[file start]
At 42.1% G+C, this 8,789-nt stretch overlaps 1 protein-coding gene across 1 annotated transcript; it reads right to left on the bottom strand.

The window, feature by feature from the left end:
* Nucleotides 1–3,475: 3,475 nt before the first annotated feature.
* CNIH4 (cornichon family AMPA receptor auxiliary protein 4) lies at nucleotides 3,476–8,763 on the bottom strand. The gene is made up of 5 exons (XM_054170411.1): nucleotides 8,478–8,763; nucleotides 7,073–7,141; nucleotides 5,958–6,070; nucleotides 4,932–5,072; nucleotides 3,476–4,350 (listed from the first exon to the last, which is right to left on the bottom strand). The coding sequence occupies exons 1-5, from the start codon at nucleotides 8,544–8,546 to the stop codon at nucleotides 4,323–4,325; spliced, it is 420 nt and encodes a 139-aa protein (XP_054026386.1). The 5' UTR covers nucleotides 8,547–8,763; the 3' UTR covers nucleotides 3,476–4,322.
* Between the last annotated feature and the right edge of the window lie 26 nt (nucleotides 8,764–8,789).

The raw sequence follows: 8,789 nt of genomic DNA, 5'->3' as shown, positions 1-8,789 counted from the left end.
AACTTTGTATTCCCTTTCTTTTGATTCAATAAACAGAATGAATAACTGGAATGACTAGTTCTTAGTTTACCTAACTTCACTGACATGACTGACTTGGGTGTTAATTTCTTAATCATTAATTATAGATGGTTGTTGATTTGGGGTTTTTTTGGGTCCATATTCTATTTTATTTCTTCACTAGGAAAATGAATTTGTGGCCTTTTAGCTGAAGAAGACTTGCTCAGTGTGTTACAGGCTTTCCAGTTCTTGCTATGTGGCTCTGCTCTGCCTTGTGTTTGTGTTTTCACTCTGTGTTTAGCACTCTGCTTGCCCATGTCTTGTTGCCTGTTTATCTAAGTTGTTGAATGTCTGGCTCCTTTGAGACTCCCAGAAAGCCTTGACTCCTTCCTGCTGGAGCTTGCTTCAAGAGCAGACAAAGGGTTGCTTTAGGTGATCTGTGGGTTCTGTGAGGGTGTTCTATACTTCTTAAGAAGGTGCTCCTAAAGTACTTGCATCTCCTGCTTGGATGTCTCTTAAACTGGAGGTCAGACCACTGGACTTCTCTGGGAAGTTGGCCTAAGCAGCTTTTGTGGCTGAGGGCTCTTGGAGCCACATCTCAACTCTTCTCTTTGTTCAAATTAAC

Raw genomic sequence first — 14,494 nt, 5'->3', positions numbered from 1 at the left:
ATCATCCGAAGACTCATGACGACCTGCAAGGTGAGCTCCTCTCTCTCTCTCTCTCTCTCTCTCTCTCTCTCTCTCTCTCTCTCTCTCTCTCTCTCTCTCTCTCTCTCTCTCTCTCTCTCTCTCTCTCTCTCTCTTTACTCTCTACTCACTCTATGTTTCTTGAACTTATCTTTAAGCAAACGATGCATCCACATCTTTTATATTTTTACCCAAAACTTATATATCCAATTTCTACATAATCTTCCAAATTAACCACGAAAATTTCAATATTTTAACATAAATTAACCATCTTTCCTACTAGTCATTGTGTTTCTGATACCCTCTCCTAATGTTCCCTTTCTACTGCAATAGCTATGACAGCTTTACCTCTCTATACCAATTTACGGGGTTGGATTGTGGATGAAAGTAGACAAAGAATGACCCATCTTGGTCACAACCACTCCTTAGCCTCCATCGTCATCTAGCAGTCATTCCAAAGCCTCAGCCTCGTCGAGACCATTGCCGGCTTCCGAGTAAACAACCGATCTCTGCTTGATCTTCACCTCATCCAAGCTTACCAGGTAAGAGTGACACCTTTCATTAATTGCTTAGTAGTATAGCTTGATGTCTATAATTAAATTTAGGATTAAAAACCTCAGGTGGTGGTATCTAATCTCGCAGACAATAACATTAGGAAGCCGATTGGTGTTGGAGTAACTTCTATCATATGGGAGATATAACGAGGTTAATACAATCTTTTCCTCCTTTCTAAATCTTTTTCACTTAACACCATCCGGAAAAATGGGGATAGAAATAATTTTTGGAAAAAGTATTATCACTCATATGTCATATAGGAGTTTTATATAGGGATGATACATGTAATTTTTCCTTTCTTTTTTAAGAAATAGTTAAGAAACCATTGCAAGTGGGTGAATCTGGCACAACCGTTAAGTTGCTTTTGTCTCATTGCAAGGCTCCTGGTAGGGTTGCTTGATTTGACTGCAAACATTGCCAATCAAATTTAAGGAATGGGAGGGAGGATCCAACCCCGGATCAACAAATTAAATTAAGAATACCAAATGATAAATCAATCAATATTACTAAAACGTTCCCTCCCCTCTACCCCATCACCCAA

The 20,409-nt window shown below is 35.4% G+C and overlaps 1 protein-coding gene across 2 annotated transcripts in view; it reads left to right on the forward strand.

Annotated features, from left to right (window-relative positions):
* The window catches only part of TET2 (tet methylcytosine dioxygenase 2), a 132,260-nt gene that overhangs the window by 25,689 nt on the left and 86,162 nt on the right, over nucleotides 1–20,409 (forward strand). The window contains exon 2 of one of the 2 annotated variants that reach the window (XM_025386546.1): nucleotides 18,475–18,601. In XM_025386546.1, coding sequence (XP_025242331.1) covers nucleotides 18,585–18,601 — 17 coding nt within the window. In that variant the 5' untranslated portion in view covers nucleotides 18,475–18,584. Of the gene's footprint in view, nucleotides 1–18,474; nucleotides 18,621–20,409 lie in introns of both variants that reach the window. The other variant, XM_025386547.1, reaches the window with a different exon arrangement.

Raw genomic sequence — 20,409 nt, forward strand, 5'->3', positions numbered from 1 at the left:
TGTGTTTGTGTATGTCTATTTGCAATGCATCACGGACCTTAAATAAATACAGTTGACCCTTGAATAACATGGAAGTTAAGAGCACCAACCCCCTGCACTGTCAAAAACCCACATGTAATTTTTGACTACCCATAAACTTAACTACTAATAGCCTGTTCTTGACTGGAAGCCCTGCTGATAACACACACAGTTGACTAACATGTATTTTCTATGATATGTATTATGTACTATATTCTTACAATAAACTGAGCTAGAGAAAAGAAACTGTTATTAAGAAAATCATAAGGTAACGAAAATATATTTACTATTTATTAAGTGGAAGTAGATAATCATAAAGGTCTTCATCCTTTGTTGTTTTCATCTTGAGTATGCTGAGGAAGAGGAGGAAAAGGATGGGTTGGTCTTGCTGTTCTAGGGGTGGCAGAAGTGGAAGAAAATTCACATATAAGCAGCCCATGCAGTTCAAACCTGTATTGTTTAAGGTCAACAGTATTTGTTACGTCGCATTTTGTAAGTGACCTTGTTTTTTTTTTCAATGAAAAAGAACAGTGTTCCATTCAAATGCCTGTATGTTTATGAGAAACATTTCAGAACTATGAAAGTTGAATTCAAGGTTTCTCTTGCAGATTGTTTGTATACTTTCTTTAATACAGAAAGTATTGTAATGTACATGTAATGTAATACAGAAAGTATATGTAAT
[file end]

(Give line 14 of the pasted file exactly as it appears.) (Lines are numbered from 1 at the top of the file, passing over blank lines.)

TGTGTTTGTGTATGTCTATTTGCAATGCATCACGGACCTTAAATAAATACAGTTGACCCTTGAATAACATGGAAGTTAAGAGCACCAACCCCCTGCACTGTCAAAAACCCACATGTAATTTTTGACTACCCATAAACTTAACTACTAATAGCCTGTTCTTGACTGGAAGCCCTGCTGATAACACACACAGTTGACTAACATGTATTTTCTATGATATGTATTATGTACTATATTCTTACAATAAACTGAGCTAGAGAAAAGAAACTGTTATTAAGAAAATCATAAGGTAACGAAAATATATTTACTATTTATTAAGTGGAAGTAGATAATCATAAAGGTCTTCATCCTTTGTTGTTTTCATCTTGAGTATGCTGAGGAAGAGGAGGAAAAGGATGGGTTGGTCTTGCTGTTCTAGGGGTGGCAGAAGTGGAAGAAAATTCACATATAAGCAGCCCATGCAGTTCAAACCTGTATTGTTTAAGGTCAACAGTATTTGTTACGTCGCATTTTGTAAGTGACCTTGTTTTTTTTTTCAATGAAAAAGAACAGTGTTCCATTCAAATGCCTGTATGTTTATGAGAAACATTTCAGAACTATGAAAGTTGAATTCAAGGTTTCTCTTGCAGATTGTTTGTATACTTTCTTTAATACAGAAAGTATTGTAATGTACATGTAATGTAATACAGAAAGTATATGTAAT